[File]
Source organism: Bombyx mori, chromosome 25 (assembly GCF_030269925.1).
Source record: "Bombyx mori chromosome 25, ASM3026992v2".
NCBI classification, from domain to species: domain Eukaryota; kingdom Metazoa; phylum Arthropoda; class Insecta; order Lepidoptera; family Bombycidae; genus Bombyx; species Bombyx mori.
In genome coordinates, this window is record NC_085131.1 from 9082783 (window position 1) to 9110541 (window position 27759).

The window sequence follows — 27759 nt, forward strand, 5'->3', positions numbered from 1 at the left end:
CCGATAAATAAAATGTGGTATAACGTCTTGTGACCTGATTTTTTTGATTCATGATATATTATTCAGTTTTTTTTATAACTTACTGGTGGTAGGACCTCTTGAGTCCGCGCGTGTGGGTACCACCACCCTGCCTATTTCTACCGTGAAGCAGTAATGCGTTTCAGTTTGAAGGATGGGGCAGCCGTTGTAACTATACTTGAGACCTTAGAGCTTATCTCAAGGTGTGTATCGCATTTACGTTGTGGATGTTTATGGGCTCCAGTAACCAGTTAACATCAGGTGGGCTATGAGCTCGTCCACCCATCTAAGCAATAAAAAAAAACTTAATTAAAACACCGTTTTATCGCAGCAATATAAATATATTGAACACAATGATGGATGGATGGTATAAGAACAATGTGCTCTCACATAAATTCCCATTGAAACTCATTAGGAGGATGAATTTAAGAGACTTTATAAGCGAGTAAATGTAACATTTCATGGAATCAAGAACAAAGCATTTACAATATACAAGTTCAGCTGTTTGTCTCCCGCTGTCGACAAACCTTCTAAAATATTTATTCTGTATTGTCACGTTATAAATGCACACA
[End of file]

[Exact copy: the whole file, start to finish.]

Source organism: Bombyx mori, chromosome 25 (assembly GCF_030269925.1).
Source record: "Bombyx mori chromosome 25, ASM3026992v2".
NCBI classification, from domain to species: domain Eukaryota; kingdom Metazoa; phylum Arthropoda; class Insecta; order Lepidoptera; family Bombycidae; genus Bombyx; species Bombyx mori.
In genome coordinates, this window is record NC_085131.1 from 9082783 (window position 1) to 9110541 (window position 27759).

The window sequence follows — 27759 nt, forward strand, 5'->3', positions numbered from 1 at the left end:
CCGATAAATAAAATGTGGTATAACGTCTTGTGACCTGATTTTTTTGATTCATGATATATTATTCAGTTTTTTTTATAACTTACTGGTGGTAGGACCTCTTGAGTCCGCGCGTGTGGGTACCACCACCCTGCCTATTTCTACCGTGAAGCAGTAATGCGTTTCAGTTTGAAGGATGGGGCAGCCGTTGTAACTATACTTGAGACCTTAGAGCTTATCTCAAGGTGTGTATCGCATTTACGTTGTGGATGTTTATGGGCTCCAGTAACCAGTTAACATCAGGTGGGCTATGAGCTCGTCCACCCATCTAAGCAATAAAAAAAAACTTAATTAAAACACCGTTTTATCGCAGCAATATAAATATATTGAACACAATGATGGATGGATGGTATAAGAACAATGTGCTCTCACATAAATTCCCATTGAAACTCATTAGGAGGATGAATTTAAGAGACTTTATAAGCGAGTAAATGTAACATTTCATGGAATCAAGAACAAAGCATTTACAATATACAAGTTCAGCTGTTTGTCTCCCGCTGTCGACAAACCTTCTAAAATATTTATTCTGTATTGTCACGTTATAAATGCACACA